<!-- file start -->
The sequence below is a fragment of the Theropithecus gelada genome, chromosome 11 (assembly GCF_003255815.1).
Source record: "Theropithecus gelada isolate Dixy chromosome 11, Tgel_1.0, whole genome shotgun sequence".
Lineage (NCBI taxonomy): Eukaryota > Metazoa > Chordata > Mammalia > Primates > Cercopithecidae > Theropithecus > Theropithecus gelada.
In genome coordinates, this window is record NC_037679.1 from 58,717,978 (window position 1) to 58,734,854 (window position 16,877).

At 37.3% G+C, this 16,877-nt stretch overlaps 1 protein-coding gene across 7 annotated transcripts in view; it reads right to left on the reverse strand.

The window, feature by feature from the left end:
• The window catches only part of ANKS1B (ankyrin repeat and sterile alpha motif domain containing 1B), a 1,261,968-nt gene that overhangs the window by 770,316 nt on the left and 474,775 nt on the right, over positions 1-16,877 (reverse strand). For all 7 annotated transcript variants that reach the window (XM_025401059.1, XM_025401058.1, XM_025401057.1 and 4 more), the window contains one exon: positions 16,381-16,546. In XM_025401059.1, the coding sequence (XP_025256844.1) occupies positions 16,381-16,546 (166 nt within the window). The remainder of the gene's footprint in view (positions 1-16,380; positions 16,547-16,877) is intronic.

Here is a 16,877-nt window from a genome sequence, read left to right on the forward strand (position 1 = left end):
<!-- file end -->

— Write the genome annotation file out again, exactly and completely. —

The sequence below is a fragment of the Theropithecus gelada genome, chromosome 11 (assembly GCF_003255815.1).
Source record: "Theropithecus gelada isolate Dixy chromosome 11, Tgel_1.0, whole genome shotgun sequence".
Lineage (NCBI taxonomy): Eukaryota > Metazoa > Chordata > Mammalia > Primates > Cercopithecidae > Theropithecus > Theropithecus gelada.
In genome coordinates, this window is record NC_037679.1 from 58,717,978 (window position 1) to 58,734,854 (window position 16,877).

At 37.3% G+C, this 16,877-nt stretch overlaps 1 protein-coding gene across 7 annotated transcripts in view; it reads right to left on the reverse strand.

The window, feature by feature from the left end:
• The window catches only part of ANKS1B (ankyrin repeat and sterile alpha motif domain containing 1B), a 1,261,968-nt gene that overhangs the window by 770,316 nt on the left and 474,775 nt on the right, over positions 1-16,877 (reverse strand). For all 7 annotated transcript variants that reach the window (XM_025401059.1, XM_025401058.1, XM_025401057.1 and 4 more), the window contains one exon: positions 16,381-16,546. In XM_025401059.1, the coding sequence (XP_025256844.1) occupies positions 16,381-16,546 (166 nt within the window). The remainder of the gene's footprint in view (positions 1-16,380; positions 16,547-16,877) is intronic.

Here is a 16,877-nt window from a genome sequence, read left to right on the forward strand (position 1 = left end):